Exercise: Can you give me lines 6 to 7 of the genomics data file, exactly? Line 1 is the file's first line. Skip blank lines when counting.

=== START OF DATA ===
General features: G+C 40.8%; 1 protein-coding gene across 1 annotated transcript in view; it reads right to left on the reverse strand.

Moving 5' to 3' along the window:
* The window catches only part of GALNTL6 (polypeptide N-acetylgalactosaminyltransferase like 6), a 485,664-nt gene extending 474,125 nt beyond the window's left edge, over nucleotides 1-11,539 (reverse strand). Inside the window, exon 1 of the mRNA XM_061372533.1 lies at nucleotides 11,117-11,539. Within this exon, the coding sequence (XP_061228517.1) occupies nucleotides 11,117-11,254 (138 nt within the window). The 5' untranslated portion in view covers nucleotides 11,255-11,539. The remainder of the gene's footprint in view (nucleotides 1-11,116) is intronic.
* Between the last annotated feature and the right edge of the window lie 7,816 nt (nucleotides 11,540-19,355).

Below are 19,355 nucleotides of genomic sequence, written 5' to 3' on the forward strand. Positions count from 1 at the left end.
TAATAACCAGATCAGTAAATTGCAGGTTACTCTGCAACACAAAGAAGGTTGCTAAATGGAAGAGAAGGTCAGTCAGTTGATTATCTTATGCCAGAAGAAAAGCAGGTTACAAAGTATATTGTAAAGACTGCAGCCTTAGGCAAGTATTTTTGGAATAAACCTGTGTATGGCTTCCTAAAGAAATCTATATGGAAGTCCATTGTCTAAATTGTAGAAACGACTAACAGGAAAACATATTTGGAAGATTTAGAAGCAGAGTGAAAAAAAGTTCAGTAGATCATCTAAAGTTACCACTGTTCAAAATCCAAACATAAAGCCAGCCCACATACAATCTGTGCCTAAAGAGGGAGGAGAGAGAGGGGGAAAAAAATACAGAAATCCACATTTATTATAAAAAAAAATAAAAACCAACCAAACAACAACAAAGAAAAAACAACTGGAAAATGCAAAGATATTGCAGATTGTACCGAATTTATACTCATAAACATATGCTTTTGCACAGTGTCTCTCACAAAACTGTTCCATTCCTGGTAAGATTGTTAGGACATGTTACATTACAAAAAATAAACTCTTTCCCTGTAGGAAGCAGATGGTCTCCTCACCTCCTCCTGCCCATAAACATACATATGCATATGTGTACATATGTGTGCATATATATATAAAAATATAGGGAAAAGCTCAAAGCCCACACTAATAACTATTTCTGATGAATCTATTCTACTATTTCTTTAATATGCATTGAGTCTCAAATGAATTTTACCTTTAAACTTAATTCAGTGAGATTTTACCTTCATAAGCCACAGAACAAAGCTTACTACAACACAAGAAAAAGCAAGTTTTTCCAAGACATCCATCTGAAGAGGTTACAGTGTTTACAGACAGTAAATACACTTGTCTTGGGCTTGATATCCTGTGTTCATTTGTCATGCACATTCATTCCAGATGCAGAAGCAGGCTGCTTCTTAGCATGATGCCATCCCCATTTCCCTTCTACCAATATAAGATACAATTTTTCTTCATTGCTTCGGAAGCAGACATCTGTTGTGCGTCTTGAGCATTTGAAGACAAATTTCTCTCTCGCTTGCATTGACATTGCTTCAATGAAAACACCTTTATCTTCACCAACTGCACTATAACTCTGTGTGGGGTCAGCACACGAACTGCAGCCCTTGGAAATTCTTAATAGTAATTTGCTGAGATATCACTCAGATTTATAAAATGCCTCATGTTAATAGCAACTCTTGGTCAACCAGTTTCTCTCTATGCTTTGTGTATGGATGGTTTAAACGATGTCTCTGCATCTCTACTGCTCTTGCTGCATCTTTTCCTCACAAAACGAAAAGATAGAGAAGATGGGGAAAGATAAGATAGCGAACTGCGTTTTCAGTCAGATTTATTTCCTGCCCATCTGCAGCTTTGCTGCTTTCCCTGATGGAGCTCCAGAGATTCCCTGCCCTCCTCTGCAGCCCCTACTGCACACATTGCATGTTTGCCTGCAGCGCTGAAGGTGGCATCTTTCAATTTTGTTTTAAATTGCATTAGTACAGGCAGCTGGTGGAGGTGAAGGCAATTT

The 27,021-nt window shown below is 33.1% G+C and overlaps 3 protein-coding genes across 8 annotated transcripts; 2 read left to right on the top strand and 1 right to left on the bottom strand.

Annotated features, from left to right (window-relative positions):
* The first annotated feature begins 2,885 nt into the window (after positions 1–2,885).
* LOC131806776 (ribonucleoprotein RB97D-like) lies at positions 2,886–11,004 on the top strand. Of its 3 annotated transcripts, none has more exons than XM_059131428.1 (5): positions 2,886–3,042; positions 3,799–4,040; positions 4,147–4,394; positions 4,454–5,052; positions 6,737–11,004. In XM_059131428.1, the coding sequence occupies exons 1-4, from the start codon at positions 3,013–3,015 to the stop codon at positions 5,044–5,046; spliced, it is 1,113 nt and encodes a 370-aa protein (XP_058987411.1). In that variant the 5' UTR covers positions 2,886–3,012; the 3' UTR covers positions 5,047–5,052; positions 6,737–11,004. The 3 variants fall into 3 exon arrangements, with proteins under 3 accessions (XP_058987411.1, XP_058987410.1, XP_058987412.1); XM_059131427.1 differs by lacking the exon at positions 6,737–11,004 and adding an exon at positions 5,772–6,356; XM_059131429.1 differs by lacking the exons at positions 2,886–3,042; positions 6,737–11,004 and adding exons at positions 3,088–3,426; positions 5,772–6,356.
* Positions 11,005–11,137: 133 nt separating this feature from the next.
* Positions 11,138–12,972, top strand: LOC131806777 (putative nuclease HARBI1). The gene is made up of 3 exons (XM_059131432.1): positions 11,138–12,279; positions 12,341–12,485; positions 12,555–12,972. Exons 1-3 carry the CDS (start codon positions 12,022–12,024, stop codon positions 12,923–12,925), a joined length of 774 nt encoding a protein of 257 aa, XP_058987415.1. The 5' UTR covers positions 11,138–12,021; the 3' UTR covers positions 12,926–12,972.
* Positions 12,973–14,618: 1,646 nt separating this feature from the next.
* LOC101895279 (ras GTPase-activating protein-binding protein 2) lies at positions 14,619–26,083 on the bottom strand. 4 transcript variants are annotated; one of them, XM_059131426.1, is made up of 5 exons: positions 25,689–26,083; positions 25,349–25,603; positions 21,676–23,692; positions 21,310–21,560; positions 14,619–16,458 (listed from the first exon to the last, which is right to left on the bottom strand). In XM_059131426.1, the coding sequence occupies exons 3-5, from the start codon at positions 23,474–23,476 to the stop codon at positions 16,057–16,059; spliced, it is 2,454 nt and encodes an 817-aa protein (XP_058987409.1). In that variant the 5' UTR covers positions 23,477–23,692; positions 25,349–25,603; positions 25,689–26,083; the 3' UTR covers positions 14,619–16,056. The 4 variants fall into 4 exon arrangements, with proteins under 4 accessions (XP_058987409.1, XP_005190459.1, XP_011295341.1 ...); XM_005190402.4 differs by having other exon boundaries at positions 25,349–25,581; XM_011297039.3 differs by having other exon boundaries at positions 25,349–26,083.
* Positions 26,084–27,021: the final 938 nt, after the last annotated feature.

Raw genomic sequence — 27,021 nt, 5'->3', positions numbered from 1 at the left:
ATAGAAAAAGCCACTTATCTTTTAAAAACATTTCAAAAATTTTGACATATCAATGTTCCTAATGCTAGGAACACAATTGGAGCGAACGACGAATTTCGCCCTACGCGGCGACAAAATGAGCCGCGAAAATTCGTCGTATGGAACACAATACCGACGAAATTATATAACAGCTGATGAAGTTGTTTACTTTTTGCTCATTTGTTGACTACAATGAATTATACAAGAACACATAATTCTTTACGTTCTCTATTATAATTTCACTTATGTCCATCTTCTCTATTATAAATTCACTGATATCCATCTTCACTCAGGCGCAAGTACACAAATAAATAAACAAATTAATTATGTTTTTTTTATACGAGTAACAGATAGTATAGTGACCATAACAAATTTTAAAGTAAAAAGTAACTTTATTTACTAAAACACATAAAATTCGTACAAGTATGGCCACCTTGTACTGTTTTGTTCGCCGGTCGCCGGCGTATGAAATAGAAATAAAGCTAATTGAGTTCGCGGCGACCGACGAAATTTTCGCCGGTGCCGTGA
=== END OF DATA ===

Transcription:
TAATAACCAGATCAGTAAATTGCAGGTTACTCTGCAACACAAAGAAGGTTGCTAAATGGAAGAGAAGGTCAGTCAGTTGATTATCTTATGCCAGAAGAAAAGCAGGTTACAAAGTATATTGTAAAGACTGCAGCCTTAGGCAAGTATTTTTGGAATAAACCTGTGTATGGCTTCCTAAAGAAATCTATATGGAAGTCCATTGTCTAAATTGTAGAAACGACTAACAGGAAAACATATTTGGAAGATTTAGAAGCAGAGTGAAAAAAAGTTCAGTAGATCATCTAAAGTTACCACTGTTCAAAATCCAAACATAAAGCCAGCCCACATACAATCTGTGCCTAAAGAGGGAGGAGAGAGAGGGGGAAAAAAATACAGAAATCCACATTTATTATAAAAAAAAATAAAAACCAACCAAACAACAACAAAGAAAAAACAACTGGAAAATGCAAAGATATTGCAGATTGTACCGAATTTATACTCATAAACATATGCTTTTGCACAGTGTCTCTCACAAAACTGTTCCATTCCTGGTAAGATTGTTAGGACATGTTACATTACAAAAAATAAACTCTTTCCCTGTAGGAAGCAGATGGTCTCCTCACCTCCTCCTGCCCATAAACATACATATGCATATGTGTACATATGTGTGCATATATATATAAAAATATAGGGAAAAGCTCAAAGCCCACACTAATAACTATTTCTGATGAATCTATTCTACTATTTCTTTAATATGCATTGAGTCTCAAATGAATTTTACCTTTAAACTTAATTCAGTGAGATTTTACCTTCATAAGCCACAGAACAAAGCTTACTACAACACAAGAAAAAGCAAGTTTTTCCAAGACATCCATCTGAAGAGGTTACAGTGTTTACAGACAGTAAATACACTTGTCTTGGGCTTGATATCCTGTGTTCATTTGTCATGCACATTCATTCCAGATGCAGAAGCAGGCTGCTTCTTAGCATGATGCCATCCCCATTTCCCTTCTACCAATATAAGATACAATTTTTCTTCATTGCTTCGGAAGCAGACATCTGTTGTGCGTCTTGAGCATTTGAAGACAAATTTCTCTCTCGCTTGCATTGACATTGCTTCAATGAAAACACCTTTATCTTCACCAACTGCACTATAACTCTGTGTGGGGTCAGCACACGAACTGCAGCCCTTGGAAATTCTTAATAGTAATTTGCTGAGATATCACTCAGATTTATAAAATGCCTCATGTTAATAGCAACTCTTGGTCAACCAGTTTCTCTCTATGCTTTGTGTATGGATGGTTTAAACGATGTCTCTGCATCTCTACTGCTCTTGCTGCATCTTTTCCTCACAAAACGAAAAGATAGAGAAGATGGGGAAAGATAAGATAGCGAACTGCGTTTTCAGTCAGATTTATTTCCTGCCCATCTGCAGCTTTGCTGCTTTCCCTGATGGAGCTCCAGAGATTCCCTGCCCTCCTCTGCAGCCCCTACTGCACACATTGCATGTTTGCCTGCAGCGCTGAAGGTGGCATCTTTCAATTTTGTTTTAAATTGCATTAGTACAGGCAGCTGGTGGAGGTGAAGGCAATTT

The 27,021-nt window shown below is 33.1% G+C and overlaps 3 protein-coding genes across 8 annotated transcripts; 2 read left to right on the top strand and 1 right to left on the bottom strand.